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National Disability Employment Awareness Month

Ideas for Disability-Related Organizations

Disability-related organizations have an important role to play in promoting National Disability Employment Awareness Month (NDEAM). The ideas below are just a few ways they can get involved.

  • Post an NDEAM Web link — An NDEAM link on your Home page reinforces your commitment to increasing employment opportunities for people with disabilities while also offering local employers access to ideas for implementing NDEAM activities in their workplaces. To create a link, use the NDEAM poster thumbnail image (for example, "XYZ Organization Supports NDEAM") and link it to the main NDEAM webpage.
  • Solicit an NDEAM proclamation — Disability-related organizations can cultivate community-wide support for NDEAM by asking their mayor, governor or other official to formally proclaim the event. A template that organizations can easily customize is available to assist in soliciting such a proclamation. In addition, community leaders could be encouraged to mention NDEAM during various public appearances leading up to and during October.
  • Hold an NDEAM "management breakfast" or "brown-bag lunch" — NDEAM presents an opportune time to sponsor an informal seminar or panel presentation for local employers on the topic of disability employment and the benefits of a disability inclusive workplace. Such an event also offers the opportunity for disability-related organizations to promote their overall efforts and possibly earn additional sponsorships and support from local businesses.
  • Hold a poster contest — NDEAM's 2012 theme "A Strong Workforce is an Inclusive Workforce: What Can YOU Do? (or any slogan used by your organization) could be the theme for a poster contest for local youth. Such a contest could have different levels for different age groups, and winning entries could be displayed at a central location in the community. In addition, winners could be recognized by community and business leaders at a reception or other event, and media could be invited.
  • Feature NDEAM in your newsletter — NDEAM offers timely and fresh content for organizational publications or social media activities. Articles can inform community members about NDEAM and encourage them to approach their employers about participating in some way.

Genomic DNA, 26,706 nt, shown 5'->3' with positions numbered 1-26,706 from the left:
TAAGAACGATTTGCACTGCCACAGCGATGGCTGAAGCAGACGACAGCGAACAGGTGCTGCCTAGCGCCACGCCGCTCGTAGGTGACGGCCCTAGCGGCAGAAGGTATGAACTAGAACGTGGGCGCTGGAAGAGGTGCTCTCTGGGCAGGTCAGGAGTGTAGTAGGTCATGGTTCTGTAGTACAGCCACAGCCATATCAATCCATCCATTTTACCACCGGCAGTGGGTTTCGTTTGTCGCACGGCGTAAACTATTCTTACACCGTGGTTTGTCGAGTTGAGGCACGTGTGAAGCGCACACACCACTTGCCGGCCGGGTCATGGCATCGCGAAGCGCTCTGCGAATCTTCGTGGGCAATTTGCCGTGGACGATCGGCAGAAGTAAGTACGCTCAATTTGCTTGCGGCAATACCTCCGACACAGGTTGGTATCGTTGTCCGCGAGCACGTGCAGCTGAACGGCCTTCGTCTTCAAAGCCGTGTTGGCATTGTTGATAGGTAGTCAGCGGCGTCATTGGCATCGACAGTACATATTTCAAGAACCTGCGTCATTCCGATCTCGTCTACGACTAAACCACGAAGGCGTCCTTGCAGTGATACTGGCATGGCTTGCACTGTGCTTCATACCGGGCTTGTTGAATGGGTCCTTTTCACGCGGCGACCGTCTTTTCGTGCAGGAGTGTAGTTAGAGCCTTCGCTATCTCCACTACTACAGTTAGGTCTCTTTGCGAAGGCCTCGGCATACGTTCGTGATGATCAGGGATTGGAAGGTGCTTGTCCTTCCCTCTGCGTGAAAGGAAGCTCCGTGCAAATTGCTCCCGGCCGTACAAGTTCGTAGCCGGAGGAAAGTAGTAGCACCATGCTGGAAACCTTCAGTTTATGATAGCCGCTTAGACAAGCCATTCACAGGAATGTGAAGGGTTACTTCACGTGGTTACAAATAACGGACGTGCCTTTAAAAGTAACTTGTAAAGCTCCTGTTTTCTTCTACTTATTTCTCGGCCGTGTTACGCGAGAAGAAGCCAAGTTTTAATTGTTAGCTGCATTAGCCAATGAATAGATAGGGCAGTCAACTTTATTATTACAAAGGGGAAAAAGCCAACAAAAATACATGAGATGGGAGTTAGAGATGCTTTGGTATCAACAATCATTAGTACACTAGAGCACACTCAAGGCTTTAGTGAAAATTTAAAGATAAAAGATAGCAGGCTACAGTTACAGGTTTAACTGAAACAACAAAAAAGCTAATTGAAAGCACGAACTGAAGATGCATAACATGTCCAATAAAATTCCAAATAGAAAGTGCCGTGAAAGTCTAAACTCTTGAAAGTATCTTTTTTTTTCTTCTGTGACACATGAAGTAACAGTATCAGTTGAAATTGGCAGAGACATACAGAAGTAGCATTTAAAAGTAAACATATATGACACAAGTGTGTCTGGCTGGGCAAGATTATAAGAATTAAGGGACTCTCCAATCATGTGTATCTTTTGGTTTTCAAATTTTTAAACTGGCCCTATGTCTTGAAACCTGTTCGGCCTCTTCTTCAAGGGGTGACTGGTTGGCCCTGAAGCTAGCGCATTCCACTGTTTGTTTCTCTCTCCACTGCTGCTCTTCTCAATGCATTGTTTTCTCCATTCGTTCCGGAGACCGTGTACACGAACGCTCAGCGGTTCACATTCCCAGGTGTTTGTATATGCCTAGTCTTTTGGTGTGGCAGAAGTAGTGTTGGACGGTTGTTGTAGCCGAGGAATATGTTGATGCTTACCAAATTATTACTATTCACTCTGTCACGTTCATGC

• Feature NDEAM in social media activities — Likewise, NDEAM provides an interesting hook for social media platforms, including Facebook, LinkedIn and Twitter. For the latter, organizations are encouraged to include the hashtag #NDEAM. Sample postings and tweets are available to assist in incorporating NDEAM into social media activities.
  • Distribute NDEAM posters — Just before or during NDEAM is a great time to pay a quick visit to local employers to provide free NDEAM posters they can hang in employee break areas or other locations that employees frequent. Doing so might serve to start a larger discussion about what else employers can do to help support efforts to increase the employment of people with disabilities.
  • Reach out to local media — NDEAM presents an opportunity for disability-related organizations to increase their visibility through local TV, radio and print media. Ideas include writing an op-ed piece or letter to the editor about the value and talent people with disabilities have to offer in the workplace and community or encouraging local TV or radio news to run a feature on one or more local employers observing the month.
  • Develop a disability employment webpage — NDEAM is a great time to unveil a dedicated disability employment webpage for local employers listing tools and resources to help them understand related issues and implement steps to foster a disability inclusive workplace. Two examples of resources to include are the Job Accommodation Network (JAN) and the Employer Assistance and Resource Network on Disability Inclusion (EARN). For additional ideas on things to include on such a page, visit the ODEP website.
  • Advocate for a Disability History Awareness Initiative — Some states have legislation in place that requires schools to teach about disability history each year. For information about these initiatives — and how to advocate for one in a state without — see Establishing Disability History Awareness Initiatives — A Roadmap for States and Territories. This resource features strategies and suggestions for mobilizing public support and passing the necessary legislation, as well as sample language for such legislation and the contact information for those who have helped other states succeed in their endeavors.

Of course, as employers themselves, disability-related organizations are also encouraged to recognize NDEAM among their staff. For ideas on how to do so, see ideas for employers and employees.